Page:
The province of Groningen has the largest natural gas field in Europe and one of the biggest in the world. Discovered in 1959, it greatly contributed to the welfare of the Dutch state, becoming central to the energy supply in the Netherlands. Gas extraction in Groningen in total brought 363 billion euros to the Dutch national treasury. The extraction of natural gas in the Groningen area for several decades played a key role in the Netherlands’ energy supply. However, with time the downsides outweighed the benefits.
Three decades of earthquakes
Gas extraction led to subsidence and from the 1990s onwards was accompanied by earthquakes. The earthquake that occurred in Groningen in December 1991 had a magnitude of 2.4 on the Richter scale. These types of earthquakes are classified as minor and were only felt by some people, but do not cause damage to buildings. However, the earthquakes have become stronger over time. The Huizinge Earthquake in August 2012 had a magnitude of 3.6. At that time, the State Mining Authority predicted that future earthquakes in the area could become stronger, reaching up to 5 points on the Richter scale.
In response, the government started to limit gas extraction in Groningen from 2014 onwards. Four years later, when Henk Kamp was replaced by Eric Wiebes as the Minister of Economic Affairs and Climate, the government decided that gas extraction in the Groningen field would stop in 2030 at the latest. These plans were later refined. Currently, the Groningen field is only used as a very last resort, for example, if the energy supply to households or hospitals is at risk. The government aims to definitively close the Groningen field in the autumn of 2023 or 2024 at the latest.
Groningers before gas
The end of the gas extraction is necessary not just for safety. The earthquakes not only severely damaged many buildings, but also caused a lot of stress and trauma for the residents of the affected areas. In theory, they were owed monetary compensation for the damage, but the government was slow in handling their claims and actually restoring their homes often turned out to be impossible. In February 2021, the House of Representatives (Tweede Kamer) installed a parliamentary committee of inquiry into the extraction of natural gas in Groningen to carry out an in-depth investigation into the decision-making process surrounding the extraction of natural gas in the Groningen region, the earthquakes, the handling of damage claims and the reinforcement of houses in the area. Two years later, in February 2023, the committee presented its report titled Groningers before Gas. The main conclusion was that the interests of the people of Groningen have been structurally ignored during gas extraction in that province, which had disastrous consequences. ‘Redeeming the debt of honour starts with putting the interests of the people of Groningen first,’ said committee chair Tom van der Lee.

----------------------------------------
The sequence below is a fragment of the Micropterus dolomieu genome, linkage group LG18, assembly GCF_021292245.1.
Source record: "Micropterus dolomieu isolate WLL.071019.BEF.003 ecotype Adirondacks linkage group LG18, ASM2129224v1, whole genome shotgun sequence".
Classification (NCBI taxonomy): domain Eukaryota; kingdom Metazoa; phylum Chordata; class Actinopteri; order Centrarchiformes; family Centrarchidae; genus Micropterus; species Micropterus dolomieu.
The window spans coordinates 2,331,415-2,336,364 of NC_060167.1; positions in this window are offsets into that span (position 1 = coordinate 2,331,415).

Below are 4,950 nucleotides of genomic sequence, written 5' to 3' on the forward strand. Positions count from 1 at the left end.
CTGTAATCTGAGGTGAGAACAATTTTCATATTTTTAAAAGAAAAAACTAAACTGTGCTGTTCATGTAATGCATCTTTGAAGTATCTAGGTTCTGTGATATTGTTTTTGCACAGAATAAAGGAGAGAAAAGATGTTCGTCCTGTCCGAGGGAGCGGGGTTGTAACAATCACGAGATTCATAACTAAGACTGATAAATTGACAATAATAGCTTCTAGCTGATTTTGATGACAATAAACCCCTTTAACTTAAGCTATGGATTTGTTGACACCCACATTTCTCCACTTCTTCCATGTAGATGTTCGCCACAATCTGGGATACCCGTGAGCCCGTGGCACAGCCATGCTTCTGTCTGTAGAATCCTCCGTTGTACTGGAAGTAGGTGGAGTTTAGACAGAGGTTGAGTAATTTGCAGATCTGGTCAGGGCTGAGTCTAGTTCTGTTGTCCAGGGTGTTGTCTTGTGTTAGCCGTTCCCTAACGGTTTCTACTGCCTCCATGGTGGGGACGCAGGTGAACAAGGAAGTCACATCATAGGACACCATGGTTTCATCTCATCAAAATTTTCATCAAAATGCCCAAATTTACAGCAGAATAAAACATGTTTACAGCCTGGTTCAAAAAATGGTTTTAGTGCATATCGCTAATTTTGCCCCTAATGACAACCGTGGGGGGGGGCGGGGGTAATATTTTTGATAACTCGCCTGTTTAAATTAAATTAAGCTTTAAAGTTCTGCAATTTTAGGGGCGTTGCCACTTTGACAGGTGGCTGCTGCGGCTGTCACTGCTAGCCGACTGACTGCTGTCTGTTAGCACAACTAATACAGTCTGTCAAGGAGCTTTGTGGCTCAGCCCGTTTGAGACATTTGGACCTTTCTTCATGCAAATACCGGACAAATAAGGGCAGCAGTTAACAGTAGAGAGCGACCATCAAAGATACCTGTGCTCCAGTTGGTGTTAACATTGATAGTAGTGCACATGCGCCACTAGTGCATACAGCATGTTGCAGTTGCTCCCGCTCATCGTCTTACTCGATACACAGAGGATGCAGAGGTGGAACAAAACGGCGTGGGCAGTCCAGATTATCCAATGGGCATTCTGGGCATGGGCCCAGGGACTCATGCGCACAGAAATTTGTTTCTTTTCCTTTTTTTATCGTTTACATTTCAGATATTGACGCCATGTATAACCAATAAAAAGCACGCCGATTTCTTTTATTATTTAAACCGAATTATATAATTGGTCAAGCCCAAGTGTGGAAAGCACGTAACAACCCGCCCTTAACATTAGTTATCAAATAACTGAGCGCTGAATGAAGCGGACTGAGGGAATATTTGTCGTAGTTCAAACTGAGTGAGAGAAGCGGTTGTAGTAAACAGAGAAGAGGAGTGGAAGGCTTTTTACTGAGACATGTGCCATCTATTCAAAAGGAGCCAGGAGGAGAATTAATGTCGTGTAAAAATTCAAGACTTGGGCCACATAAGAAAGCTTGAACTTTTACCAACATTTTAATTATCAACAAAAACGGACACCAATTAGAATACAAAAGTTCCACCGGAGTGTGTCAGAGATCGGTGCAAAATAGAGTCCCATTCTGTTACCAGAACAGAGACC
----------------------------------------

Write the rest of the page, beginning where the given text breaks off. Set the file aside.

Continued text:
50 measures and compensation
On 25 April Prime Minister Mark Rutte and State Secretary for the Extractive Industries Hans Vijlbrief presented an extensive package of measures to compensate Groningen residents for years of earthquakes. Most importantly, over the next 30 years, the government will allocate 22 billion euros for the area of Groningen and northern Drenthe. The government formulated 50 measures that focus on four main areas: damage control, recovery and sustainability, social and mental well-being, and economic perspective. Some of the measures also aim to strengthen the government’s service to society.
From now on, damage up to 40,000 euros will be reimbursed without having to prove that it was cause by gas extraction. The government also expands the area where people do not have to demonstrate that earthquake damage was caused by gas extraction. Across 30 years the government will also try to bring employment and school dropout rates in the earthquake areas to the national average. More attention will be paid to mental and social recovery. For example, earthquake coaches will be available for the residents in all municipalities in the area affected by gas extraction.
The government also wants to strengthen the long-term economic perspective for the affected regions. This, among other actions, will involve investing in hydrogen and offshore wind farms.
Written by Zuzanna Kuffel